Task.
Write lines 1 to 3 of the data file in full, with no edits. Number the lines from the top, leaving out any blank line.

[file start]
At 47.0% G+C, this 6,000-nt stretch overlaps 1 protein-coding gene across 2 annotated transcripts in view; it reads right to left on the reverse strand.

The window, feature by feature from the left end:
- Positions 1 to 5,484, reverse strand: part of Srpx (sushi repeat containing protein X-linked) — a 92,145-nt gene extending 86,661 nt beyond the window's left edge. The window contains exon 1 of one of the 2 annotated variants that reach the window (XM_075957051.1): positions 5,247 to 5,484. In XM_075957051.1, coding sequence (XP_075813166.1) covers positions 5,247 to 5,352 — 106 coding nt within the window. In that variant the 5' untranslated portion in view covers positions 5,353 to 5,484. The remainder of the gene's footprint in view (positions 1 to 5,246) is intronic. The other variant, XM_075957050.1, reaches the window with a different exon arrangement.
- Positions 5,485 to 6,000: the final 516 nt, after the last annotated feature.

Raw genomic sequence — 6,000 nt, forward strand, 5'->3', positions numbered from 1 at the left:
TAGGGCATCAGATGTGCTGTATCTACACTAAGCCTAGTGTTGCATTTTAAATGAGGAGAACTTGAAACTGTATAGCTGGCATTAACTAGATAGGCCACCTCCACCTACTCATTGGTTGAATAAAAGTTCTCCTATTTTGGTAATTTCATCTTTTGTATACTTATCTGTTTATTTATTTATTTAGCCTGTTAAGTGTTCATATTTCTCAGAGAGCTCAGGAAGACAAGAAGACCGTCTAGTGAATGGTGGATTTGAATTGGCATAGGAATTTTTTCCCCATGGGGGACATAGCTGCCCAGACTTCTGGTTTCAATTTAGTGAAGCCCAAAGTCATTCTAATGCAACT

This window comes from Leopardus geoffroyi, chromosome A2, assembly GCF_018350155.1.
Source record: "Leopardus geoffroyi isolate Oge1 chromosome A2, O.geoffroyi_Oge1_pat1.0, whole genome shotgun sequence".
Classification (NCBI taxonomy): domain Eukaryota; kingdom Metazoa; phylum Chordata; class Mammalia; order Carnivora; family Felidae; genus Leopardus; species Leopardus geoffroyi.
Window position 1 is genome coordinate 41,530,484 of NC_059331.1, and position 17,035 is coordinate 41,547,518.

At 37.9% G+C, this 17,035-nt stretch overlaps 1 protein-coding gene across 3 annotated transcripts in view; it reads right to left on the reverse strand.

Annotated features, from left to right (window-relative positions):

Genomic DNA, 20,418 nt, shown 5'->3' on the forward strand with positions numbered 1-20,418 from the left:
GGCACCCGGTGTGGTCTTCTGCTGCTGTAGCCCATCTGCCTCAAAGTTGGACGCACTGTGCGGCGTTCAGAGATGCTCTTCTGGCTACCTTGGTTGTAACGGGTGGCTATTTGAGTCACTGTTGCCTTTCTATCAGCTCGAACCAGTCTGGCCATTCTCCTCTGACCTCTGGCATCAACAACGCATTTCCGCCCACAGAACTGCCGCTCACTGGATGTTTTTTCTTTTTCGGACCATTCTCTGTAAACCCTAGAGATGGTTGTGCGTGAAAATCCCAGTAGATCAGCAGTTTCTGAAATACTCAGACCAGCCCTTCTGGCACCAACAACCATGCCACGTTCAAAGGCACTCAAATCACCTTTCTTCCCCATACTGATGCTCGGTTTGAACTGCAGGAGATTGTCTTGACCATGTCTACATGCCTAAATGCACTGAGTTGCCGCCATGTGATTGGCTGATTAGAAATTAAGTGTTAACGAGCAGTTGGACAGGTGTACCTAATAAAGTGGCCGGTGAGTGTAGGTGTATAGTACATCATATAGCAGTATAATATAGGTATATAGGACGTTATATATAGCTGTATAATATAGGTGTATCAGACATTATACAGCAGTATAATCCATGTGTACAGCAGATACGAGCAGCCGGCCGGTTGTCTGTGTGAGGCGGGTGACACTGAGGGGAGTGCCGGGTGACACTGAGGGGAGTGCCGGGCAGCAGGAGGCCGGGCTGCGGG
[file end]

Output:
At 47.0% G+C, this 6,000-nt stretch overlaps 1 protein-coding gene across 2 annotated transcripts in view; it reads right to left on the reverse strand.

The window, feature by feature from the left end:
- Positions 1 to 5,484, reverse strand: part of Srpx (sushi repeat containing protein X-linked) — a 92,145-nt gene extending 86,661 nt beyond the window's left edge. The window contains exon 1 of one of the 2 annotated variants that reach the window (XM_075957051.1): positions 5,247 to 5,484. In XM_075957051.1, coding sequence (XP_075813166.1) covers positions 5,247 to 5,352 — 106 coding nt within the window. In that variant the 5' untranslated portion in view covers positions 5,353 to 5,484. The remainder of the gene's footprint in view (positions 1 to 5,246) is intronic. The other variant, XM_075957050.1, reaches the window with a different exon arrangement.